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Prehistoric winds sweep across the North American Southwest

The southwestern United States is experiencing prehistoric winds as part of climate change that is becoming more pronounced. Monsoons similar to the Pliocene, three million years ago, have been present and worrying specialists. At that time the area was wetter and the rains were more intense. And that is why researchers increasingly compare the present time with that prehistoric time.

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Carbon concentrations are increasing and recreate conditions more similar to what the climate was like some 3 million years ago. Here the role of the leaf wax is fundamental to recognize these similarities. This produced by plants is composed of carbon and hydrogen that is extracted from rainwater. As the plant dies, it forms a dust that has been preserved in sediments that form a trace since prehistoric times. This allows us to recognize how the vegetation flourished and the intensity of the rainfall.

Tripti Bhattacharya, a professor in the Department of Environmental and Earth Sciences at Syracuse University, is conducting work on the subject. The researcher understands that “plants are found in the environments that existed when they were growing”. Bhattacharya led the recent study that examined the southwest monsoon season in the Pliocene period.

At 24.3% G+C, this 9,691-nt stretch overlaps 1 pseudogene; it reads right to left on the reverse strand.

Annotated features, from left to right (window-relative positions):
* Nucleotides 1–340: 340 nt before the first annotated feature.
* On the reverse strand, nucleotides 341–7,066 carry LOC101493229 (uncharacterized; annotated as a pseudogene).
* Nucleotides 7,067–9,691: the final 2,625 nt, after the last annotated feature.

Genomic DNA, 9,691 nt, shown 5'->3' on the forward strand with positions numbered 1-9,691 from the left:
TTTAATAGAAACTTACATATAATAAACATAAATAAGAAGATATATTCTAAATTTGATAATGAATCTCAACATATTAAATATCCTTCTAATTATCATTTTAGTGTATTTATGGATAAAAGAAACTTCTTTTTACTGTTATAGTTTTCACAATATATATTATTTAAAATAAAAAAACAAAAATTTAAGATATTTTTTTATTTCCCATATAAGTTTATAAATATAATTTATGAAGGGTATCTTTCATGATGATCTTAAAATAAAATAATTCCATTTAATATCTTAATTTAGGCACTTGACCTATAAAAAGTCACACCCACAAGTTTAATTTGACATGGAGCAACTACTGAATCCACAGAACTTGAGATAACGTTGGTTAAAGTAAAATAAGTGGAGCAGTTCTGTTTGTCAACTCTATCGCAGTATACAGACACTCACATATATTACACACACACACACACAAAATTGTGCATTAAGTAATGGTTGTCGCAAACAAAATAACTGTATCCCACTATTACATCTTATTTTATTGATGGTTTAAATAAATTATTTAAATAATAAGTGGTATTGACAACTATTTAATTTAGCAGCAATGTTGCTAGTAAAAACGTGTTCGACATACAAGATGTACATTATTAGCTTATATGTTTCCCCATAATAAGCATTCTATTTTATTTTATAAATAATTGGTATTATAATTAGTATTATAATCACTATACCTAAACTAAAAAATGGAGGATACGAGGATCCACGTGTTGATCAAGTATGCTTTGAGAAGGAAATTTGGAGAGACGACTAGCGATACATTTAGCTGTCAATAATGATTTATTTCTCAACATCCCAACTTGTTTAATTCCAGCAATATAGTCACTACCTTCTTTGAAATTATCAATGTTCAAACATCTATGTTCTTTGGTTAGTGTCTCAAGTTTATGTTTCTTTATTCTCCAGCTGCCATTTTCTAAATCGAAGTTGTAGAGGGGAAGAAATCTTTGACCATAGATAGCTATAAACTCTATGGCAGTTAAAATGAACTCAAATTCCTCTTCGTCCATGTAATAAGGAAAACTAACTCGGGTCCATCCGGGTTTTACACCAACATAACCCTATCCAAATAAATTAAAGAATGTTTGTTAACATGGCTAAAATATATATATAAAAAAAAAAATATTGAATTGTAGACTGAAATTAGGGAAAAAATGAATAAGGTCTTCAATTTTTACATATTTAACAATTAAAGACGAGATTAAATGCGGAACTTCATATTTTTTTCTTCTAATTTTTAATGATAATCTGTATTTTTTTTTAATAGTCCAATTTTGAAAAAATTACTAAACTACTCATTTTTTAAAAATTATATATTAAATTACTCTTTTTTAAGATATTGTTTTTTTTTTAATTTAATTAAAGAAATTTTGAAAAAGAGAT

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Analyzing prehistoric winds

The research work carried out begins to infer present-day similarities with that time prior to the present-day “Homo sapiens”. Carbon dioxide levels in the atmosphere are at values similar to what they were in the Pliocene. Bhattacharya believes that this is “a snapshot of the world we are likely headed for if we don’t reduce emissions”.

Leaf wax has revealed that, in this prehistoric period, there were intense summer monsoons. This changes the perspective of previous research that attributed wet conditions only to winter rains. In this regard, the professor exposes:

“Our paper presents the first direct evidence that monsoon changes caused wet conditions in the middle Pliocene.”

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Living in yesterday

When, generally, the human species analyzes itself, it does so by looking at what it will be like in a certain number of years. This study allows us to know that we are living in conditions similar to those of times before Man was on Earth. Monsoons are most likely to be found following the Pliocene pattern. This means that they could intensify and extend their range of action into southern California.

For Bhattacharya, it is very likely that the climatic extremes of this time coincide with what was normal during the Pliocene. This situation is bad news for a region that is not built to withstand storms.

Professor Bhattacharya, together with climate moderator Ran Feng, began the study of the Pliocene five years ago. They first analyzed marine sediments with the research vessel Joides Resolution. Ran Feng, a professor in the Department of Geosciences at the University of Connecticut, performed simulations of the sea temperature at that time. The prehistoric winds could be determined with this work, had conditions that attracted moisture. The monsoons will be of great help against drought as the southwest begins to desertify.